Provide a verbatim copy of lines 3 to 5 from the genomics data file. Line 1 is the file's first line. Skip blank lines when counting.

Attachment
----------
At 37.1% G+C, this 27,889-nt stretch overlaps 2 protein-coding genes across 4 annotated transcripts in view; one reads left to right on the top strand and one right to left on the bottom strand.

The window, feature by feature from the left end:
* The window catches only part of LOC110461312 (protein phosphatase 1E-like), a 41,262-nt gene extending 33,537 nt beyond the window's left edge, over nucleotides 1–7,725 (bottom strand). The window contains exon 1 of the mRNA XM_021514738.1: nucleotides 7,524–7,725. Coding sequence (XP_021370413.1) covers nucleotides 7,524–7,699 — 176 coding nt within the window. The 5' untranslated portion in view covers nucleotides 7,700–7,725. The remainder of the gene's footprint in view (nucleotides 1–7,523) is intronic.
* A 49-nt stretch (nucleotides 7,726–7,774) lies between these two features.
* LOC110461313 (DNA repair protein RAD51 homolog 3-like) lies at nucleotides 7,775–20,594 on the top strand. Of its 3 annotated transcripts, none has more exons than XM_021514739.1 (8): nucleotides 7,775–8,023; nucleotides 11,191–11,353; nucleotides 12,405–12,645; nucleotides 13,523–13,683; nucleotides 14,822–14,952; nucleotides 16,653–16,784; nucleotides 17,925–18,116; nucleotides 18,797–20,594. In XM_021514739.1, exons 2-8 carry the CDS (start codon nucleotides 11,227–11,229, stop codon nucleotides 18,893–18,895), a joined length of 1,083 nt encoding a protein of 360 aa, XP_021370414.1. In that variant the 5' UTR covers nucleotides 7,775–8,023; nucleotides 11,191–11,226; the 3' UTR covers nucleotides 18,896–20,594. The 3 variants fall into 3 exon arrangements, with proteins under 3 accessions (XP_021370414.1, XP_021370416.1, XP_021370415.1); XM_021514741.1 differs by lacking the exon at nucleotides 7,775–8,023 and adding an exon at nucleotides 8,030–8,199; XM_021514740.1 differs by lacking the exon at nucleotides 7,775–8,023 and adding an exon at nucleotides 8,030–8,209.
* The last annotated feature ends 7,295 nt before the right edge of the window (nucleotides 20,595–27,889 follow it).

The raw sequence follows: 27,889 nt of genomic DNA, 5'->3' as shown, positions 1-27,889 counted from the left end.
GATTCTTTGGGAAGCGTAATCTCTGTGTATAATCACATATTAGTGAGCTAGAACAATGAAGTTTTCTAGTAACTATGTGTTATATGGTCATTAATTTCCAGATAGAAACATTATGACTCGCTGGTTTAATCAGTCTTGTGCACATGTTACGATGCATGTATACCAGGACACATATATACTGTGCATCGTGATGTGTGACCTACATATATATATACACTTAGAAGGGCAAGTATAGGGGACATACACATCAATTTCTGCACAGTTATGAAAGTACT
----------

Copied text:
* The window catches only part of LOC110461312 (protein phosphatase 1E-like), a 41,262-nt gene extending 33,537 nt beyond the window's left edge, over nucleotides 1–7,725 (bottom strand). The window contains exon 1 of the mRNA XM_021514738.1: nucleotides 7,524–7,725. Coding sequence (XP_021370413.1) covers nucleotides 7,524–7,699 — 176 coding nt within the window. The 5' untranslated portion in view covers nucleotides 7,700–7,725. The remainder of the gene's footprint in view (nucleotides 1–7,523) is intronic.
* A 49-nt stretch (nucleotides 7,726–7,774) lies between these two features.
* LOC110461313 (DNA repair protein RAD51 homolog 3-like) lies at nucleotides 7,775–20,594 on the top strand. Of its 3 annotated transcripts, none has more exons than XM_021514739.1 (8): nucleotides 7,775–8,023; nucleotides 11,191–11,353; nucleotides 12,405–12,645; nucleotides 13,523–13,683; nucleotides 14,822–14,952; nucleotides 16,653–16,784; nucleotides 17,925–18,116; nucleotides 18,797–20,594. In XM_021514739.1, exons 2-8 carry the CDS (start codon nucleotides 11,227–11,229, stop codon nucleotides 18,893–18,895), a joined length of 1,083 nt encoding a protein of 360 aa, XP_021370414.1. In that variant the 5' UTR covers nucleotides 7,775–8,023; nucleotides 11,191–11,226; the 3' UTR covers nucleotides 18,896–20,594. The 3 variants fall into 3 exon arrangements, with proteins under 3 accessions (XP_021370414.1, XP_021370416.1, XP_021370415.1); XM_021514741.1 differs by lacking the exon at nucleotides 7,775–8,023 and adding an exon at nucleotides 8,030–8,199; XM_021514740.1 differs by lacking the exon at nucleotides 7,775–8,023 and adding an exon at nucleotides 8,030–8,209.